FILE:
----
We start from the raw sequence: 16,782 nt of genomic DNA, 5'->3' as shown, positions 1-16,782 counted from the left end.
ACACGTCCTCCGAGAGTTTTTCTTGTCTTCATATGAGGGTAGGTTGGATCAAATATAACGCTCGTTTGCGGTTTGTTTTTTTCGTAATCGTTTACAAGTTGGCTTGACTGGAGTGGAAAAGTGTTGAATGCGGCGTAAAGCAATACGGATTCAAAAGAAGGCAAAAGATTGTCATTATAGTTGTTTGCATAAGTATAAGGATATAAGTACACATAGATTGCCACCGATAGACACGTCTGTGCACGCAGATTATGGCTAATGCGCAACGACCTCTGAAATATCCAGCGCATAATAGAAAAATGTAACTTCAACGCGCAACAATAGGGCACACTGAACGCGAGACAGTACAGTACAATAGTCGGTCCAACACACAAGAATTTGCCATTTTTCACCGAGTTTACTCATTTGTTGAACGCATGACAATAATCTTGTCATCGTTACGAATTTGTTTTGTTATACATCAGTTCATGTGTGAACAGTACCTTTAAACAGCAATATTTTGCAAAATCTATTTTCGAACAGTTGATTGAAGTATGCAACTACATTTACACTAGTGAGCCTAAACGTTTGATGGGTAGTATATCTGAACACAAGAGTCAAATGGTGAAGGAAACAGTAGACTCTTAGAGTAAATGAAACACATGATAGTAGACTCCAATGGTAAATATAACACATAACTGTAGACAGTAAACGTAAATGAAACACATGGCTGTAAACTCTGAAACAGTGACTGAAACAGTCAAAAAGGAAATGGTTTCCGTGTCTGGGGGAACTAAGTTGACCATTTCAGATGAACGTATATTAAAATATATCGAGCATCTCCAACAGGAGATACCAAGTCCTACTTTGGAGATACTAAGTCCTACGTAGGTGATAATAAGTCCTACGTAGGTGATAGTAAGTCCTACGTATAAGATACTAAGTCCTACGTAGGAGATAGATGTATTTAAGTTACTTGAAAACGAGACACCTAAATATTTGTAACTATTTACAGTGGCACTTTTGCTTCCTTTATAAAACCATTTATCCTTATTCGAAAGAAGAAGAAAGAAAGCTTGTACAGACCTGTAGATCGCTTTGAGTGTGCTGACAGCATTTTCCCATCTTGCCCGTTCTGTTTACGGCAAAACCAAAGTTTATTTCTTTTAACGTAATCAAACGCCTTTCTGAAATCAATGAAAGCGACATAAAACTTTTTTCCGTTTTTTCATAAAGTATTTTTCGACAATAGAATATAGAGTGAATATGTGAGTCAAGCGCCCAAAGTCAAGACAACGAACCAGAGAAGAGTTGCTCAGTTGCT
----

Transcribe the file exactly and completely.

We start from the raw sequence: 16,782 nt of genomic DNA, 5'->3' as shown, positions 1-16,782 counted from the left end.
ACACGTCCTCCGAGAGTTTTTCTTGTCTTCATATGAGGGTAGGTTGGATCAAATATAACGCTCGTTTGCGGTTTGTTTTTTTCGTAATCGTTTACAAGTTGGCTTGACTGGAGTGGAAAAGTGTTGAATGCGGCGTAAAGCAATACGGATTCAAAAGAAGGCAAAAGATTGTCATTATAGTTGTTTGCATAAGTATAAGGATATAAGTACACATAGATTGCCACCGATAGACACGTCTGTGCACGCAGATTATGGCTAATGCGCAACGACCTCTGAAATATCCAGCGCATAATAGAAAAATGTAACTTCAACGCGCAACAATAGGGCACACTGAACGCGAGACAGTACAGTACAATAGTCGGTCCAACACACAAGAATTTGCCATTTTTCACCGAGTTTACTCATTTGTTGAACGCATGACAATAATCTTGTCATCGTTACGAATTTGTTTTGTTATACATCAGTTCATGTGTGAACAGTACCTTTAAACAGCAATATTTTGCAAAATCTATTTTCGAACAGTTGATTGAAGTATGCAACTACATTTACACTAGTGAGCCTAAACGTTTGATGGGTAGTATATCTGAACACAAGAGTCAAATGGTGAAGGAAACAGTAGACTCTTAGAGTAAATGAAACACATGATAGTAGACTCCAATGGTAAATATAACACATAACTGTAGACAGTAAACGTAAATGAAACACATGGCTGTAAACTCTGAAACAGTGACTGAAACAGTCAAAAAGGAAATGGTTTCCGTGTCTGGGGGAACTAAGTTGACCATTTCAGATGAACGTATATTAAAATATATCGAGCATCTCCAACAGGAGATACCAAGTCCTACTTTGGAGATACTAAGTCCTACGTAGGTGATAATAAGTCCTACGTAGGTGATAGTAAGTCCTACGTATAAGATACTAAGTCCTACGTAGGAGATAGATGTATTTAAGTTACTTGAAAACGAGACACCTAAATATTTGTAACTATTTACAGTGGCACTTTTGCTTCCTTTATAAAACCATTTATCCTTATTCGAAAGAAGAAGAAAGAAAGCTTGTACAGACCTGTAGATCGCTTTGAGTGTGCTGACAGCATTTTCCCATCTTGCCCGTTCTGTTTACGGCAAAACCAAAGTTTATTTCTTTTAACGTAATCAAACGCCTTTCTGAAATCAATGAAAGCGACATAAAACTTTTTTCCGTTTTTTCATAAAGTATTTTTCGACAATAGAATATAGAGTGAATATGTGAGTCAAGCGCCCAAAGTCAAGACAACGAACCAGAGAAGAGTTGCTCAGTTGCT